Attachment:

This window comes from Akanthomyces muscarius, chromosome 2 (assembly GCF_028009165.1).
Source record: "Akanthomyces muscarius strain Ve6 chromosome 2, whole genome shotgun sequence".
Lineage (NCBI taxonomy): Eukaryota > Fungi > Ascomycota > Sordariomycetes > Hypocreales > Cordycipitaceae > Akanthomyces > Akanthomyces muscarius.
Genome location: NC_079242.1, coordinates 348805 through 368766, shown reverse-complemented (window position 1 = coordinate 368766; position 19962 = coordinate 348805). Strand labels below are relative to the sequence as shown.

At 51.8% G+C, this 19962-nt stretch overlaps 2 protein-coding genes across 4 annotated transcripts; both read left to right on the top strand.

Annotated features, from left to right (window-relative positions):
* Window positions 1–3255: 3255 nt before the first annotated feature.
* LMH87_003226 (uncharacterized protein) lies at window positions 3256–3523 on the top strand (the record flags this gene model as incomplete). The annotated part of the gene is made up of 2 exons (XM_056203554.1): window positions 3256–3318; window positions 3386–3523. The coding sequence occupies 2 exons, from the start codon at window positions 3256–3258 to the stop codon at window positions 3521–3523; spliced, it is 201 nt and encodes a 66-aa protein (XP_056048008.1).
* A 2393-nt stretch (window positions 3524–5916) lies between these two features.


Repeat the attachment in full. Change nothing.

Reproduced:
This window comes from Akanthomyces muscarius, chromosome 2 (assembly GCF_028009165.1).
Source record: "Akanthomyces muscarius strain Ve6 chromosome 2, whole genome shotgun sequence".
Lineage (NCBI taxonomy): Eukaryota > Fungi > Ascomycota > Sordariomycetes > Hypocreales > Cordycipitaceae > Akanthomyces > Akanthomyces muscarius.
Genome location: NC_079242.1, coordinates 348805 through 368766, shown reverse-complemented (window position 1 = coordinate 368766; position 19962 = coordinate 348805). Strand labels below are relative to the sequence as shown.

At 51.8% G+C, this 19962-nt stretch overlaps 2 protein-coding genes across 4 annotated transcripts; both read left to right on the top strand.

Annotated features, from left to right (window-relative positions):
* Window positions 1–3255: 3255 nt before the first annotated feature.
* LMH87_003226 (uncharacterized protein) lies at window positions 3256–3523 on the top strand (the record flags this gene model as incomplete). The annotated part of the gene is made up of 2 exons (XM_056203554.1): window positions 3256–3318; window positions 3386–3523. The coding sequence occupies 2 exons, from the start codon at window positions 3256–3258 to the stop codon at window positions 3521–3523; spliced, it is 201 nt and encodes a 66-aa protein (XP_056048008.1).
* A 2393-nt stretch (window positions 3524–5916) lies between these two features.